National Museum’s mystery boxes not to be subjected to CT-scan
Two massive wooden boxes, each weighing over 300 kilograms – that was what the botanist and pharmacologist Bohuslav Jiruš left the National Museum in his will some 100 years ago. The humungous mystery crates came with one instruction: They should not be opened until 200 years after Jiruš’s death –the year 2101. Now, the National Museum has published the surprising result of its vote on whether its researchers should be allowed to take a peak inside with computed tomography.
“53 percent were against opening or scanning the boxes, and 47 were in favor of scanning them. The public expressed the opinion that the wish in Jiruš’s will should be respected, even if at the time of his death, he could not have anticipated that something like computed tomography would exist. And as an institution, we were glad that the public thought that was unethical.”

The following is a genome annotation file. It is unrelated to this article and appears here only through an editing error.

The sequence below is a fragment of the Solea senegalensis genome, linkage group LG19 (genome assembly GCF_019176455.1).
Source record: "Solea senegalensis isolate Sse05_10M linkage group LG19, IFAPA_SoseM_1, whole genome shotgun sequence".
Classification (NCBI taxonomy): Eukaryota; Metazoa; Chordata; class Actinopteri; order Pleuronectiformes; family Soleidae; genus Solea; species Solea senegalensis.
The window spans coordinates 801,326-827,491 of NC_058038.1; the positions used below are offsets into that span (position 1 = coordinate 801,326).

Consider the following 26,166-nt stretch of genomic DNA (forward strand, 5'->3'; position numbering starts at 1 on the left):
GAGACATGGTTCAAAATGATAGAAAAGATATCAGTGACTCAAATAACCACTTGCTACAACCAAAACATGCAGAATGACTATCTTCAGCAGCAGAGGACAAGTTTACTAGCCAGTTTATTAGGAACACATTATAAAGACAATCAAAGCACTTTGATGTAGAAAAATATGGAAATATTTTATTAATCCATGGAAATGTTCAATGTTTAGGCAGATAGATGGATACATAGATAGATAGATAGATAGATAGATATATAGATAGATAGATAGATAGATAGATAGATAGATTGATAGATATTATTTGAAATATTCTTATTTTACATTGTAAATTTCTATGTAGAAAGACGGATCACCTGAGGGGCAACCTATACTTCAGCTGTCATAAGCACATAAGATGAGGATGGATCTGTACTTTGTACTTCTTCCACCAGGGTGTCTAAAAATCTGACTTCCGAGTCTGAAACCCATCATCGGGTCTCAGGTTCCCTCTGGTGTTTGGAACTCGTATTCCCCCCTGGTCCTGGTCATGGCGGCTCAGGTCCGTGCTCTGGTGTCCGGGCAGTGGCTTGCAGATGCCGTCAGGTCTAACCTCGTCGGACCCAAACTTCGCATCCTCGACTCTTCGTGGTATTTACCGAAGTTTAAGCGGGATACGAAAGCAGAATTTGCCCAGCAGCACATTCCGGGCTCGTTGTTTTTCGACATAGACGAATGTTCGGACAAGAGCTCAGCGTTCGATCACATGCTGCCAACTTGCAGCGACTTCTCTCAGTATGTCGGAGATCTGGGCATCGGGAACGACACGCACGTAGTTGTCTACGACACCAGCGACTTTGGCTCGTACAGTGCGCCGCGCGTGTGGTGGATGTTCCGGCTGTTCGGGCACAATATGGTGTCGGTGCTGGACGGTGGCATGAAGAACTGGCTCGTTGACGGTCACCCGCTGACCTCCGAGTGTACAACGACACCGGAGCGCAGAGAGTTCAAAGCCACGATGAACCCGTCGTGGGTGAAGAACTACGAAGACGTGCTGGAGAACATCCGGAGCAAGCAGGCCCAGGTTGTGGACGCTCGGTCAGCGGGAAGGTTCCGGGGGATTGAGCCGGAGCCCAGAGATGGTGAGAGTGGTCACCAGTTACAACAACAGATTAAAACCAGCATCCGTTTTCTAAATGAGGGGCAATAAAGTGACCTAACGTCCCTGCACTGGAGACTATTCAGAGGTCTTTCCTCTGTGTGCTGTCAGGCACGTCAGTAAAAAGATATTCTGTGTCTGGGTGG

“We thought that another good way of researching the contents would be through our archive. We will go through our archive, even elements that are not directly connected to Bohuslav Jiruš, so that we can rule out that it may hold some information on the content. An archive is a very complex organism, and sometimes, things can be filed incorrectly. Our team will be searching archive materials and maybe we will randomly discover something that sheds light on the content of these mysterious boxes.”